A NEW food waste report has shown that up to two-fifths of fruit or vegetables is wasted because they are ‘ugly’.
Fresh produce grown in the UK that does not meet retailer standards on size or shape is often used for animal feed or ploughed back into the ground, regardless of whether it is perfectly edible.
The report, commissioned by the UK's global food security programme also showed that the average household throws away more than 5kg of food a week, with nearly two-thirds of that avoidable.
The waste costs £480 a year per household on average, and £680 per family.
The study showed that the two areas where the majority is wasted in the UK is initial production and then consumer consumption.
Retailers claim they are bound by standards demanded by consumers for high-quality food, but evidence suggests that consumers in the UK are increasingly open to ‘ugly’ fruit and vegetables, amid growing awareness of sustainability issues and increasing food prices.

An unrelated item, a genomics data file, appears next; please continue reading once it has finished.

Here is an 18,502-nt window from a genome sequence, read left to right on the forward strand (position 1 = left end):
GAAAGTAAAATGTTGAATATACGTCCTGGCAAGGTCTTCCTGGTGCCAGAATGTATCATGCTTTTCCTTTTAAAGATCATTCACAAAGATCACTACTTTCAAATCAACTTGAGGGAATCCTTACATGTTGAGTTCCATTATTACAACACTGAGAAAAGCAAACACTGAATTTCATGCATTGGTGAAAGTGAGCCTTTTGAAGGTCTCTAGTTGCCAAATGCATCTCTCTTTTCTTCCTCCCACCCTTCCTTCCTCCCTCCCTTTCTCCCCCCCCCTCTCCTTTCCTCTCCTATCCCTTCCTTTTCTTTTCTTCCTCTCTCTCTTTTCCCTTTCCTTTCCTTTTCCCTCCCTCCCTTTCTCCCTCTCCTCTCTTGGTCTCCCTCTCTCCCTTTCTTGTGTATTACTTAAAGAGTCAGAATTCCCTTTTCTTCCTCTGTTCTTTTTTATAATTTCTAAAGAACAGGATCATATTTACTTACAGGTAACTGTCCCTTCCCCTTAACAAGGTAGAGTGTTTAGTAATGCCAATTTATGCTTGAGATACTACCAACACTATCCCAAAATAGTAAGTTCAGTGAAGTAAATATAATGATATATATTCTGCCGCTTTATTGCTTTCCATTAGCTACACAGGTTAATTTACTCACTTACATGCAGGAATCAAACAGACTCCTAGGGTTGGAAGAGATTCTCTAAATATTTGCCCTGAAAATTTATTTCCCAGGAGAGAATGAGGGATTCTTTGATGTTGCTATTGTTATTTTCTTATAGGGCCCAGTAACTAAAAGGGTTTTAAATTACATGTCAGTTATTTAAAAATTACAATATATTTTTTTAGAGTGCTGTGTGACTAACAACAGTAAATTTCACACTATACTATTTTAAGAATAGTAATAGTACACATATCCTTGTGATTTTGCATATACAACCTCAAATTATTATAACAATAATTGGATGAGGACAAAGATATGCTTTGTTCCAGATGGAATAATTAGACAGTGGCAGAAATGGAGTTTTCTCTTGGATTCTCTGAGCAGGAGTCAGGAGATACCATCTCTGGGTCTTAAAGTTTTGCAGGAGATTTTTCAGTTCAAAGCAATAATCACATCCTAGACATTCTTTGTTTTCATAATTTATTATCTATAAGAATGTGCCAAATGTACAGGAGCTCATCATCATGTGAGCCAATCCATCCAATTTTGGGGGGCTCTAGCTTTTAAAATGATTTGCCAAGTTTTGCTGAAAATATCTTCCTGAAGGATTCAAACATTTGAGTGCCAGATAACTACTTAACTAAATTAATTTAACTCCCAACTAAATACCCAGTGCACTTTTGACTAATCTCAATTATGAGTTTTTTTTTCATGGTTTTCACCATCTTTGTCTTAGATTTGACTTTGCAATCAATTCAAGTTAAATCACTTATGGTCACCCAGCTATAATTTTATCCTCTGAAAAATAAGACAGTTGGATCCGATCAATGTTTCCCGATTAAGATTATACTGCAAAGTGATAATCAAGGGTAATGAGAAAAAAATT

Tackling waste globally is a major part of the action needed to provide enough food to feed a growing world population sustainably and tackle hunger, which affects one in eight people worldwide, the report said.
Around a third of food produced globally is lost or wasted, and was a key feature of a United Nations Environment Programme (UNEP) summit held earlier in 2013, where delegates urged supermarkets and grocers to relax cosmetic standards on fruit and vegetables, to help tackle the global problem of food waste.
The call came from ministers and diplomats attending the Programme’s annual summit in Nairobi, Kenya where they were fed a meal prepared from a tonne of food rejected by the UK for retail purposes.
Prof Tim Benton, an expert on Food Security at the University of Leeds,said: "Over 5 million people in the UK live in deep poverty, where basic food provision is a daily challenge.
"Nearly 400,000 people needed support from food banks last year, according to the Trussell Trust.
"At the same time, 15m tonnes of food is wasted annually, with nearly half discarded within UK households. Reducing the scale of losses and waste throughout the entire food system is a crucial step towards improving global food security."